Edison - The Invention of the Movies: 1891-1918
DVD | Box Set
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An Interactive History of the Edison Company and the Invention of the Motion Picture. An unprecedented collection from Kino International and the Film/Media Department of The Museum of Modern Art together with the Library of Congress
Edison - The Invention of the Movies is a four-disc treasure trove of 140 of the first moving pictures ever seen, spanning the birth of cinema from 1891-1918. The collaboration between Kino Video and the Museum of Modern Art includes 14-second-long camera tests, early special effects, street scenes, humorous shorts, and "The Great Train Robbery," widely considered the world's first blockbuster. Arranged chronologically, the films gradually improve in technical sophistication and narrative complexity while providing riveting glimpses of American culture 100 years ago. Highlights include the slyly edited "The Gay Shoe Clerk," the phantasmagoric "Dreams of the Rarebit Fiend," and a film of social justice called "The Kleptomaniac." Contemporary sensibilities will be challenged by persistent racial stereotypes in a number of the films, as well as by a horrific short showing the electrocution of an elephant. The educational possibilities represented in this set are vast.
If Kino Video and MoMA had simply released these restored films on DVD, it would still be one of the notable releases of the year, but they have gone further by filling out the set with over two hours of interviews with scholars and archivists. The films can be watched with or without these explanatory interviews, which lend the kind of historical context and thoughtful analysis one finds on the best museum tours. We learn that Edison's first studio was a tar-papered contraption called "Black Maria" that could be rotated to take advantage of available sunlight. Patrick Loughney of The Library of Congress details how many of Edison's films survive on printed paper reels submitted to a copyright office that at the time had no way of cataloging film. Author Michelle Wallace provides insight on how the films represented--and perpetuated-- the stereotypes of the era. If viewers have any energy left after this erudite festival of moving images, there are more than 200 still images from MoMA's Edison Collection to browse. The film history buff's collection is simply not complete without this set. --Ryan Boudinot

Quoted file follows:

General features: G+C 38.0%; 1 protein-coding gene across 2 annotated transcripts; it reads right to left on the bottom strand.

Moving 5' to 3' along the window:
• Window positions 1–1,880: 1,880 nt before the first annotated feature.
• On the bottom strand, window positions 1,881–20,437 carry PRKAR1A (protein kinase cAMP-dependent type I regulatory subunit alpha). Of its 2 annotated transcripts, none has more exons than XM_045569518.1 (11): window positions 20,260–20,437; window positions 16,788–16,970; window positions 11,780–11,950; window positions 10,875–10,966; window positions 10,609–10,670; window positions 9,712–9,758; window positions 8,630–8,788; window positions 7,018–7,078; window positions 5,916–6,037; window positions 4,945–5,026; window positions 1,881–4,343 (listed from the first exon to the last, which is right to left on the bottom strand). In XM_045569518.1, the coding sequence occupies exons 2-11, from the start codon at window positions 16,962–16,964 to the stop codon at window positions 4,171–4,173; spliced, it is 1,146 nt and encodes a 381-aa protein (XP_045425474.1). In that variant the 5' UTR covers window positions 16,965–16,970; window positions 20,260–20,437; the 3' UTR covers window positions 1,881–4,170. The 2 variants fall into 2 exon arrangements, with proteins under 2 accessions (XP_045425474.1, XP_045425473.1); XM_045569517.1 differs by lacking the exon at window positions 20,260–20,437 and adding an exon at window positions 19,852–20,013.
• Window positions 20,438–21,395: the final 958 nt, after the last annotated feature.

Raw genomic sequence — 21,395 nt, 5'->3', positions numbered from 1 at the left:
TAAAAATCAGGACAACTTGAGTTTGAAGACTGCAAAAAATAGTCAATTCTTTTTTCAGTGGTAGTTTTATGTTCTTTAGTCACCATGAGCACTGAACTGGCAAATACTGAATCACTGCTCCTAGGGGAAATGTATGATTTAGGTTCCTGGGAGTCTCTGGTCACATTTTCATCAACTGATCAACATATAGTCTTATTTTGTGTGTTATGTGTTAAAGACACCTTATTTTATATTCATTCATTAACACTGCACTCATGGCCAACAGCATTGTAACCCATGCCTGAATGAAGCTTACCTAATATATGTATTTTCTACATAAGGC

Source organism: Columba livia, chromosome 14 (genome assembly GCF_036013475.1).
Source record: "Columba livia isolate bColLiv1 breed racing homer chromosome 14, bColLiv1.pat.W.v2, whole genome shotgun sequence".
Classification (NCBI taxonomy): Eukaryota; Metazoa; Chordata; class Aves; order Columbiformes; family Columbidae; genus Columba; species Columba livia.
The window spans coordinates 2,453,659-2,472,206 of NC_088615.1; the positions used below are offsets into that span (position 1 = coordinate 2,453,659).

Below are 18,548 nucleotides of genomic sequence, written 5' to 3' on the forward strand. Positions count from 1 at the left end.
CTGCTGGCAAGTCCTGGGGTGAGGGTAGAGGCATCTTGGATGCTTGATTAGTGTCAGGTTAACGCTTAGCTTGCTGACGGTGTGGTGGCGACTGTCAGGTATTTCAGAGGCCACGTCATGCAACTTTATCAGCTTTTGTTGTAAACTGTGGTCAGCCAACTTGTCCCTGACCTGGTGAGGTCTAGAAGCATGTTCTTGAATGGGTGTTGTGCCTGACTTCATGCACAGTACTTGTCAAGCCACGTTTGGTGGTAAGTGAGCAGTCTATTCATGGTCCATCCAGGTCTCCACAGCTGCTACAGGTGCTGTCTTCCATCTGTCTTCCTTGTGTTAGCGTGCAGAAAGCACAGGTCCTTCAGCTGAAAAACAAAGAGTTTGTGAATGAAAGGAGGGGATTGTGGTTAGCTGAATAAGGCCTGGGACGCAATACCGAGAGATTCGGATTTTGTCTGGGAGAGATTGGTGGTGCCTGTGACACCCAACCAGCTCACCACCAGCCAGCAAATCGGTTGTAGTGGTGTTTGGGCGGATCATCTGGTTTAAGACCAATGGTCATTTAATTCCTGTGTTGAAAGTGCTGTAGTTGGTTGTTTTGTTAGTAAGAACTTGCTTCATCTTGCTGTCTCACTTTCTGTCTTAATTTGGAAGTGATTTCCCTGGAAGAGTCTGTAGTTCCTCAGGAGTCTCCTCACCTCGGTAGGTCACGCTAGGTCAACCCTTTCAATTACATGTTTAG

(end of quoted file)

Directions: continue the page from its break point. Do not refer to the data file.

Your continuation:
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The picture quality is a bit rough, that hadn't been cleaned up (not that I expected it to be-and even "The Unbeliever"-1918- is 98 years old). I didn't bother much with the modern day interviews, they aren't captioned/subtitled so if you need to hear the dialogue turn up the volume. No way to go directly to a particular film, you have to go through the entire list. I found the best way to navigate was through "Program Notes", that way you can access everything on the DVD related to a film, some of which aren't listed on the DVD sleeve, including a few lines about each title. I'd wondered why an apparently healthy, docile, animal was killed- the notes explain it.
Most of the "movies" are under 20 minutes with the exception of "The Unbeliever" (1918)-it's about 85.
There are a few "Westerns" with "The Great Train Robbery" and the spoof "The Little Train Robbery" being the best.
Set design?, up until sometime in 1912 interiors tended to be bits of furniture with room details just painted on the walls, "The Unbeliever" is the only film that even begins to look or feel like a modern movie.
Casting? Generally White, mostly inoffensive (except for the black/watermelon stories), some Blacks cast in 1/2 dozen or so films, an Asian in about 3.
Close ups?, hardly any, usually the camera was so far off it was hard to tell just how pretty the girl was.
Funny?, Buster Keaton or Harold Lloyd these films sure aren't! I think I tended to like the little 1-2 minute shorts the best.
Color?!, yes, a little. This would be a blue tint for a night scene a time or two and a few cases where an individual or item was tinted (sort of startling).
My favorite bits would be exterior scenes in just about any of the films, the old time fire equipment, and the automobiles. Some of the "humor" and "drama/romance" worked too even if it wasn't modern in tone.
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